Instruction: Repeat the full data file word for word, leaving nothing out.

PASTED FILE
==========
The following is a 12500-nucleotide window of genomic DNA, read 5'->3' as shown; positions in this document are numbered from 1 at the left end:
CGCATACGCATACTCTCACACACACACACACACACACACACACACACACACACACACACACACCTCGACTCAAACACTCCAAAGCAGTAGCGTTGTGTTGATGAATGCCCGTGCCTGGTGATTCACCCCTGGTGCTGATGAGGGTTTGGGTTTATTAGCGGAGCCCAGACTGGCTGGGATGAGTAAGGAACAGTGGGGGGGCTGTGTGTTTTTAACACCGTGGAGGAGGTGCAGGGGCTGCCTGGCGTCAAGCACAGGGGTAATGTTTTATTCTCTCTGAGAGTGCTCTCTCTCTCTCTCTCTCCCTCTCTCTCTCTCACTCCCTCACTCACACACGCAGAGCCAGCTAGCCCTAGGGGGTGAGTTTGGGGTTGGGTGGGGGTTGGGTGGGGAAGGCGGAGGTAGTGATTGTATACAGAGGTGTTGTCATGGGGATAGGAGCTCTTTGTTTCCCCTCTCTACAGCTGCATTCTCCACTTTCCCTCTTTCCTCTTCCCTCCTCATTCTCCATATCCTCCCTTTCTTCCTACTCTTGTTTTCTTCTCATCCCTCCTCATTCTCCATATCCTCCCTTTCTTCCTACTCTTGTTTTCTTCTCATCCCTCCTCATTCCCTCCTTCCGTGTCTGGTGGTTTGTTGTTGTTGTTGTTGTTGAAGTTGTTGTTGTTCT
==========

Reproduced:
The following is a 12500-nucleotide window of genomic DNA, read 5'->3' as shown; positions in this document are numbered from 1 at the left end:
CGCATACGCATACTCTCACACACACACACACACACACACACACACACACACACACACACACACCTCGACTCAAACACTCCAAAGCAGTAGCGTTGTGTTGATGAATGCCCGTGCCTGGTGATTCACCCCTGGTGCTGATGAGGGTTTGGGTTTATTAGCGGAGCCCAGACTGGCTGGGATGAGTAAGGAACAGTGGGGGGGCTGTGTGTTTTTAACACCGTGGAGGAGGTGCAGGGGCTGCCTGGCGTCAAGCACAGGGGTAATGTTTTATTCTCTCTGAGAGTGCTCTCTCTCTCTCTCTCTCCCTCTCTCTCTCTCACTCCCTCACTCACACACGCAGAGCCAGCTAGCCCTAGGGGGTGAGTTTGGGGTTGGGTGGGGGTTGGGTGGGGAAGGCGGAGGTAGTGATTGTATACAGAGGTGTTGTCATGGGGATAGGAGCTCTTTGTTTCCCCTCTCTACAGCTGCATTCTCCACTTTCCCTCTTTCCTCTTCCCTCCTCATTCTCCATATCCTCCCTTTCTTCCTACTCTTGTTTTCTTCTCATCCCTCCTCATTCTCCATATCCTCCCTTTCTTCCTACTCTTGTTTTCTTCTCATCCCTCCTCATTCCCTCCTTCCGTGTCTGGTGGTTTGTTGTTGTTGTTGTTGTTGAAGTTGTTGTTGTTCT